The CSC has suggested that lay jurors will readily understand the subtle distinction between intent – which is an element of many crimes – and motive – which is generally not an element
…[A]lthough malice and certain intents and purposes are elements of the crimes, as the court correctly instructed the jury, motive is not an element. ‘Motive, intent, and malice–contrary to appellant’s assumption–are separate and disparate mental states. The words are not synonyms. Their separate definitions were accurate and appropriate.’ [Citation.] Motive describes the reason a person chooses to commit a crime. The reason, however, is different from a required mental state such as intent or malice.” (People v. Hillhouse (2002) 27 Cal. 4th 469, 503-04.)
However, it is problematic to assume that lay jurors will readily understand that the “reason” a person commits an act is different than his intent which is defined as “the state of a person’s mind that directs his or her actions toward a specific object.” (See Dictionary.com.) “We must bear in mind that the audience for these instructions is not a room of law professors deciphering legal abstractions, but a room of lay jurors reading conflicting terms.” (People v. Maurer (1995) 32 Cal. App. 4th 1121, 1127.)
The legal abstraction advanced by the CSC in Hillhouse is simply not something that jurors can be expected to accurately decipher. Often the defendant’s motive and intent are so intertwined that any technical distinction between the two will not likely be seen or understood by the jurors.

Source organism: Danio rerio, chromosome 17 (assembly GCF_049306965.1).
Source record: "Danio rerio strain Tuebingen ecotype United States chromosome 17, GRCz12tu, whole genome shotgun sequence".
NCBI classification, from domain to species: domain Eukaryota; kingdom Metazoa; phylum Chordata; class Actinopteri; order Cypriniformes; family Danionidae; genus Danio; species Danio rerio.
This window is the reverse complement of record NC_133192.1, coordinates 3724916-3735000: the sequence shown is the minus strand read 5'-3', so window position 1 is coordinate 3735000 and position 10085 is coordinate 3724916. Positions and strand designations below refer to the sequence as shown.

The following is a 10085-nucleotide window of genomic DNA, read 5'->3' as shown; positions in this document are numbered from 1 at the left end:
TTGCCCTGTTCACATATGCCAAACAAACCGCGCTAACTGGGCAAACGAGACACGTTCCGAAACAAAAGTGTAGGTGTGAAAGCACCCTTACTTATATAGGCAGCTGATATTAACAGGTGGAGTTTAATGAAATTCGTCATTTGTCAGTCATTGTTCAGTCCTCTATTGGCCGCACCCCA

For example, although it concluded that the instructions as a whole were not erroneous, People v. Fuentes (2009) 171 Cal.App.4th 1133, 1139-1140 acknowledged that the “commonsense concept of motive” may create confusion:
Any reason for doing something can rightly be called a motive in common language, including—but not limited to—reasons that stand behind other reasons. For example, we could say that when A shot B, A was motivated by a wish to kill B….”
Accordingly, due to the danger of juror confusion, CC 370 should not be given.
Moreover, CC 370 is argumentative: (1) it is “aimed at specific evidence” which is properly addressed in argument not in the instructions (see People v. Harris (1989) 47 CA3d 1047, 1098, fn. 31); and (2) it serves as unnecessary and improper judicial comment on the evidence by addressing matters which the prosecution does not need to prove. (See FORECITE PG III(B); F 362 Note 6; F 372 Note 6; F 416.3 Inst 4.)
However, even if the CC 370 is given it should be modified to assure that the jurors will not read CC 370 as conflicting with the intent element(s) of the charge. In this regard sample instructions such as the following could be requested:
Modify CC 370, ¶ 1, sentence 1, to provide as follows:
The people are not required to prove that the defendant had a motive to commit (any of the crimes/the crime) charged other than the intent and mental state elements enumerated in Instruction # _______which specifies what the prosecution is required to prove.
Add to CC 370 when appropriate:
This instruction is not intended to eliminate or reduce the mental state and intent requirements for the charge of ______________ <insert charge with purposeful conduct requirements, e.g., torture [PC ____]; killing for financial gain [PC _____]; torture murder [PC 189]; premeditated and deliberate murder [PC 189], etc.>.